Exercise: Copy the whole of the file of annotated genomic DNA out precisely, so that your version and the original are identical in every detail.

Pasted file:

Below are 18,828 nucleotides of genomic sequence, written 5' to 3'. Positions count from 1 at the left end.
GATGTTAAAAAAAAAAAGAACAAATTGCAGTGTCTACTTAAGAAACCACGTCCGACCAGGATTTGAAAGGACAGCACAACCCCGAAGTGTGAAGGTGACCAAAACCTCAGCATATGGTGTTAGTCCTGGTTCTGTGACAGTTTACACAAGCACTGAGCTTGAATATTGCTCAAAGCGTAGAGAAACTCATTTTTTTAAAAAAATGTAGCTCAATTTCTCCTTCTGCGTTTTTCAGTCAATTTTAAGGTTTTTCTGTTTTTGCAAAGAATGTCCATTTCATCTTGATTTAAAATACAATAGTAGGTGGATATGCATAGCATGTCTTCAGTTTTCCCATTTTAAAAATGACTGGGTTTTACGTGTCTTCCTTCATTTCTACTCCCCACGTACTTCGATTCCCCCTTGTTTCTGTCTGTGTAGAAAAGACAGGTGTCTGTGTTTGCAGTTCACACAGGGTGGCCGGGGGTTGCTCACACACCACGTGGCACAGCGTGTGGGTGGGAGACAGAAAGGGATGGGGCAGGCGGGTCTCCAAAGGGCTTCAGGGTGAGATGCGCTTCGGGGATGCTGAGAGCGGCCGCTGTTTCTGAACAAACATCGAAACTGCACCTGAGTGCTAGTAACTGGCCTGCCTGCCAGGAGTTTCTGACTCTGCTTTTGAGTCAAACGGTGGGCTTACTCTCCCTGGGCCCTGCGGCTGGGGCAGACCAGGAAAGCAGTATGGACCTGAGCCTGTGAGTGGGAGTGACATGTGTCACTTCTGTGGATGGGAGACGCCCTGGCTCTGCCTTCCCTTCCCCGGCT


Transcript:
Below are 18,828 nucleotides of genomic sequence, written 5' to 3'. Positions count from 1 at the left end.
GATGTTAAAAAAAAAAAGAACAAATTGCAGTGTCTACTTAAGAAACCACGTCCGACCAGGATTTGAAAGGACAGCACAACCCCGAAGTGTGAAGGTGACCAAAACCTCAGCATATGGTGTTAGTCCTGGTTCTGTGACAGTTTACACAAGCACTGAGCTTGAATATTGCTCAAAGCGTAGAGAAACTCATTTTTTTAAAAAAATGTAGCTCAATTTCTCCTTCTGCGTTTTTCAGTCAATTTTAAGGTTTTTCTGTTTTTGCAAAGAATGTCCATTTCATCTTGATTTAAAATACAATAGTAGGTGGATATGCATAGCATGTCTTCAGTTTTCCCATTTTAAAAATGACTGGGTTTTACGTGTCTTCCTTCATTTCTACTCCCCACGTACTTCGATTCCCCCTTGTTTCTGTCTGTGTAGAAAAGACAGGTGTCTGTGTTTGCAGTTCACACAGGGTGGCCGGGGGTTGCTCACACACCACGTGGCACAGCGTGTGGGTGGGAGACAGAAAGGGATGGGGCAGGCGGGTCTCCAAAGGGCTTCAGGGTGAGATGCGCTTCGGGGATGCTGAGAGCGGCCGCTGTTTCTGAACAAACATCGAAACTGCACCTGAGTGCTAGTAACTGGCCTGCCTGCCAGGAGTTTCTGACTCTGCTTTTGAGTCAAACGGTGGGCTTACTCTCCCTGGGCCCTGCGGCTGGGGCAGACCAGGAAAGCAGTATGGACCTGAGCCTGTGAGTGGGAGTGACATGTGTCACTTCTGTGGATGGGAGACGCCCTGGCTCTGCCTTCCCTTCCCCGGCT